Disambiguating If Expressions in SDF

December 13, 2012

This week the following question was posed (and not properly answered) on the Stratego/XT mailing list and came up independently in a discussion with Peter Mosses about the syntax of OCaml. I had seen the problem and a solution to it before. I think it was Martin Bravenboer who used it in the syntax of AspectJ; but I can’t find the source.

The Problem

The expression

x + if y then z + a

should be parsed to the following abstract syntax tree:

Plus(Var("x"), If(Var("y"), Plus(Var("z"), Var("a"))))

The problem is that this cannot be solved directly using ambiguous binary expressions and just priorities and associativity declarations in SDF. But that does not mean there is no solution.

The Non-Solution

To make the problem a bit more interesting we throw in the left-associative function application operator from ML, which is just juxtaposition of expressions without parentheses. The following seems to be the obvious SDF grammar to describe the language of expressions:

module Ambiguous
imports Common
  context-free syntax 
    "(" Exp ")"         -> Exp {bracket}
    ID                  -> Exp {"Var"}
    Exp "+" Exp         -> Exp {"Plus", left}
    Exp Exp             -> Exp {"App", left}
    "if" Exp "then" Exp -> Exp {"If"}
  context-free priorities
    "if" Exp "then" Exp -> Exp
    > Exp Exp           -> Exp
    > Exp "+" Exp       -> Exp

However, this does not work since the higher priority of the If causes the following parse:

Plus(Var("x"), Plus(If(Var("y"), Var("z")), Var("a")))

Making the If have lower priority than Plus is not a solution either since the expression would be rejected altogether.

The Solution (with Duplicate Productions)

The solution is to observe that an If not surrounded by parentheses can only occur at the right-hand side of a Plus or App. We can describe this by means of two extra non-terminals that represent the left (L) and right (R) context. A top-level expression is now a right context. And an If can only occur in a right context or as top-level expression (which includes an expression between parentheses. This is encoded in the following grammar:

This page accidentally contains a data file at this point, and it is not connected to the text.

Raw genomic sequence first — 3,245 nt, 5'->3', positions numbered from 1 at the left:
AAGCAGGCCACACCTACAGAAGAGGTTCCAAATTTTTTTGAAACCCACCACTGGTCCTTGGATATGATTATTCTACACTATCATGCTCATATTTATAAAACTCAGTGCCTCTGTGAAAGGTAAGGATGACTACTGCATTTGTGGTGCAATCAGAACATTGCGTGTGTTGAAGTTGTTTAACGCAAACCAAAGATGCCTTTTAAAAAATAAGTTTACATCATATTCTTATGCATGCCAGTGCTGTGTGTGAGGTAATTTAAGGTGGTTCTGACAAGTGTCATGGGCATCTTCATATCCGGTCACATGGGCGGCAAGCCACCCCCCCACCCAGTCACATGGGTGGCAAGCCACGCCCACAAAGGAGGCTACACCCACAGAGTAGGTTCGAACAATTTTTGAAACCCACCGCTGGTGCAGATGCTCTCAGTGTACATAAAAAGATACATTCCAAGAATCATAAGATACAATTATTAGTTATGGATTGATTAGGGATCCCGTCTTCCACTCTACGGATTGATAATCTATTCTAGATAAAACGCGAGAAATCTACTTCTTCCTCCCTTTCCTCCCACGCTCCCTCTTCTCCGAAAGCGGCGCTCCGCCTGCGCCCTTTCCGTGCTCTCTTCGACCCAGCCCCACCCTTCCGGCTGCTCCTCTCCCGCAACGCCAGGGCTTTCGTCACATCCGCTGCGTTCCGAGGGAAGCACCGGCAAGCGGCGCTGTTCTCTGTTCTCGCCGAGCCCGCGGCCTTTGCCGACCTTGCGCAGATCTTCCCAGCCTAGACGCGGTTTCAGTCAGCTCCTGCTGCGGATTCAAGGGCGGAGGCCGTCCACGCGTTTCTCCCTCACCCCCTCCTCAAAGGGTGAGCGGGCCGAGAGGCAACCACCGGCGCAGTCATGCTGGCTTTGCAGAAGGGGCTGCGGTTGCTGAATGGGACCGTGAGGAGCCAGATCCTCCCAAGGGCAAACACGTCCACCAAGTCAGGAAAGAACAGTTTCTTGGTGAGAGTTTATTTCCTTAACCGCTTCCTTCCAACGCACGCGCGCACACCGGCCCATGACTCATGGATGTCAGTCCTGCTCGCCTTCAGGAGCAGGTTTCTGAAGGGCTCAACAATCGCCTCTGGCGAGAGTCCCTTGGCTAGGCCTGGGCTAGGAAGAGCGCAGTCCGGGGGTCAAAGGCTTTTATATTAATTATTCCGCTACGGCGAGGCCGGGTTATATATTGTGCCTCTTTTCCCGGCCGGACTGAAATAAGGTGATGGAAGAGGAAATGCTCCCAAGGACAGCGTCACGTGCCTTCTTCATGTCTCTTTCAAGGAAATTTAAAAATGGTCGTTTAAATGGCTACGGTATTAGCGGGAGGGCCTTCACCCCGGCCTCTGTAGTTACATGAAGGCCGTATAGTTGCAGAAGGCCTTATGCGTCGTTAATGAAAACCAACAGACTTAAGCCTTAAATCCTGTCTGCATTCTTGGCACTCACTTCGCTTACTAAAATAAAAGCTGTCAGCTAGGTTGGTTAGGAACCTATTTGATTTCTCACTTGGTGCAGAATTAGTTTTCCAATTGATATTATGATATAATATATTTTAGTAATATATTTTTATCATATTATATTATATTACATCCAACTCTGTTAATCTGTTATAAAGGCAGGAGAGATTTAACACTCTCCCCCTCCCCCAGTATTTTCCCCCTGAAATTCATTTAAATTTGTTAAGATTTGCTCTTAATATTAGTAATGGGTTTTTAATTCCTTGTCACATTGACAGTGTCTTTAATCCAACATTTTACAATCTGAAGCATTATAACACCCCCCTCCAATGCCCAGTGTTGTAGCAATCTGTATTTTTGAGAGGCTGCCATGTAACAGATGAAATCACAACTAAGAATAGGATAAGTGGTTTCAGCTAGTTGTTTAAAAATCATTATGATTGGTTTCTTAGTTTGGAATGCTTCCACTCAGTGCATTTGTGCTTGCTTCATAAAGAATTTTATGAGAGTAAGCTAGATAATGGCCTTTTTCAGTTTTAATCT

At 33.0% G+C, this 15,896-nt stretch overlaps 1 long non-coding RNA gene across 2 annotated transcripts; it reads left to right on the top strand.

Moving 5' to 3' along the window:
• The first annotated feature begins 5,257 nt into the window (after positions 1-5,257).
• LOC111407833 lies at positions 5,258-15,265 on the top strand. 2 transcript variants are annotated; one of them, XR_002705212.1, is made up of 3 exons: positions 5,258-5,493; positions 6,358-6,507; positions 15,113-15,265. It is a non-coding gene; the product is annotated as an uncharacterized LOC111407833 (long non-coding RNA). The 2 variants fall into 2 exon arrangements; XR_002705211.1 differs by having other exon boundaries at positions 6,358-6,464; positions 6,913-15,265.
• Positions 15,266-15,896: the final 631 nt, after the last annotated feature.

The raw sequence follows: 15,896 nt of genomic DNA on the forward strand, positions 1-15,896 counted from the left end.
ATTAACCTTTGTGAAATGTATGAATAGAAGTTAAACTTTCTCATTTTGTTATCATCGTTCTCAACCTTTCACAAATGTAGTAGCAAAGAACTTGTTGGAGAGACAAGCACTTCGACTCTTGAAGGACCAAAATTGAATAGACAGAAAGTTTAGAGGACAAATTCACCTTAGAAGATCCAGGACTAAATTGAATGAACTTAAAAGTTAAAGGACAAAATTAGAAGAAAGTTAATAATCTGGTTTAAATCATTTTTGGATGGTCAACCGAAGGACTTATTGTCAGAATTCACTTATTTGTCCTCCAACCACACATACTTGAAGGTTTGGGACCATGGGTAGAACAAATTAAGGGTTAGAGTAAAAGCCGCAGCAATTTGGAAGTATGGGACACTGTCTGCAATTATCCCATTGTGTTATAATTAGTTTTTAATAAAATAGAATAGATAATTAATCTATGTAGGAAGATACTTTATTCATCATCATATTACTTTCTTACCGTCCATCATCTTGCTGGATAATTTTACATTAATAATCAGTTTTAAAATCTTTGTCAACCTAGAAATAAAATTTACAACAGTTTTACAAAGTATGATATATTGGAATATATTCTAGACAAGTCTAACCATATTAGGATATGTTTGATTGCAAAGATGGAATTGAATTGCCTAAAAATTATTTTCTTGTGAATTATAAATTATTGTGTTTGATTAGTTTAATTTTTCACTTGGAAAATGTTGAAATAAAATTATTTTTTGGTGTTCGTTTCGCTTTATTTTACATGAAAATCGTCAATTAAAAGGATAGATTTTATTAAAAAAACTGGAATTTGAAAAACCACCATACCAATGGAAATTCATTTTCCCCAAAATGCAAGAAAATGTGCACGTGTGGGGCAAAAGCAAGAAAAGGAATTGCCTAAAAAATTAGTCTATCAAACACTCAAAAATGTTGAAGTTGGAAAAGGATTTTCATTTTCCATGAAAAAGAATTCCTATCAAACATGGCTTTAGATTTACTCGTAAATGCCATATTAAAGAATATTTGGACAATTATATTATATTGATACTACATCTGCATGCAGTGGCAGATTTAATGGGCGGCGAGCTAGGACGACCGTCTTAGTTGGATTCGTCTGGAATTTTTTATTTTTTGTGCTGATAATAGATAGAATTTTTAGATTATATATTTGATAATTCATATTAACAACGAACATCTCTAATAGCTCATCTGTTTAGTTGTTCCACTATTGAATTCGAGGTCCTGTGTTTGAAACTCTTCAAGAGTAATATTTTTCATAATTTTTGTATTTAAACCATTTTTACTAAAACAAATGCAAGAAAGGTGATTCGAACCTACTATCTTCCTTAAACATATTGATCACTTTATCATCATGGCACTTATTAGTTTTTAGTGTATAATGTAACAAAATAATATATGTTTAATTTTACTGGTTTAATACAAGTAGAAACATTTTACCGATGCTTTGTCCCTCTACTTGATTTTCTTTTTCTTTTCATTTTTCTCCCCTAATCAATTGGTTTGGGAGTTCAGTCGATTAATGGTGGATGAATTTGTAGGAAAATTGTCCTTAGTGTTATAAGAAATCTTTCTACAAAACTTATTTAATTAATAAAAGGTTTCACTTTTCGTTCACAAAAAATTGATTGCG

module Exp
imports Common
  context-free syntax   
    R               -> Exp
    "(" Exp ")"     -> L {bracket} 
    "(" Exp ")"     -> R {bracket} 
    ID              -> L {"VarL"}
    ID              -> R {"VarR"}
    L "+" R         -> R {"PlusR", left}
    L R             -> R {"AppR", left}
    L "+" L         -> L {"PlusL", left}
    L L             -> L {"AppL", left}    
    "if" Exp "then" R -> R {"If"}  
  context-free priorities
    {L R       -> R
     L L       -> L}
    > {L "+" R -> R
       L "+" L -> L}

This naturally ensures that Plus and App can only occur above If in the tree if they are in its left context.

The Solution (with Parameterized Modules)

What’s not so nice about the solution above is that it duplicates each production for binary operators. But this can be avoided in SDF2 by means of parameterized modules. The following module defines the syntax of expressions using the parameter non-terminals E, L, and R, only defining the right-context rules:

module BinExp[E L R]
imports Common
  context-free syntax 
    "(" E ")" -> R {bracket}
    ID        -> R {"Var"}
    L "+" R   -> R {"Plus", left}
    L R       -> R {"App", left}
  context-free priorities
    {L R       -> R
     L L       -> L}
    > {L "+" R -> R
       L "+" L -> L}

(I haven’t figured out how to avoid duplicating the productions in the priority rules.)

By instantiating this module twice we obtain the two sets of rules, without having to write them twice.

module Expressions
imports Common BinExp[Exp ExpL ExpR] BinExp[Exp ExpL ExpL]
  context-free syntax      
    ExpR                 -> Exp
    "if" Exp "then" ExpR -> ExpR {"If"}  

This is a relatively clean solution to the problem that does not rely on filtering the parse forest during or after parsing.

Note that it is crucial that the productions for If and the injection of ExpR into Exp are not defined in the BinExp module.

Update: Analysis

This solution may work, but it is not optimal. I would really like a declarative disambiguation method that properly disambiguates the non-solution grammar. Is there a generic grammar transformation that safely transforms grammars with prefix operators (such as If) to a grammar with productions for left and right context expressions? Where ‘safe’ is defined as producing a grammar that accepts the same set of sentences (but with fewer derivations). (And of course I mean the non-solution grammar without the priority rule for If.)

Update: References

The following papers are related to the topic of this post. In particular, the first three are not well known.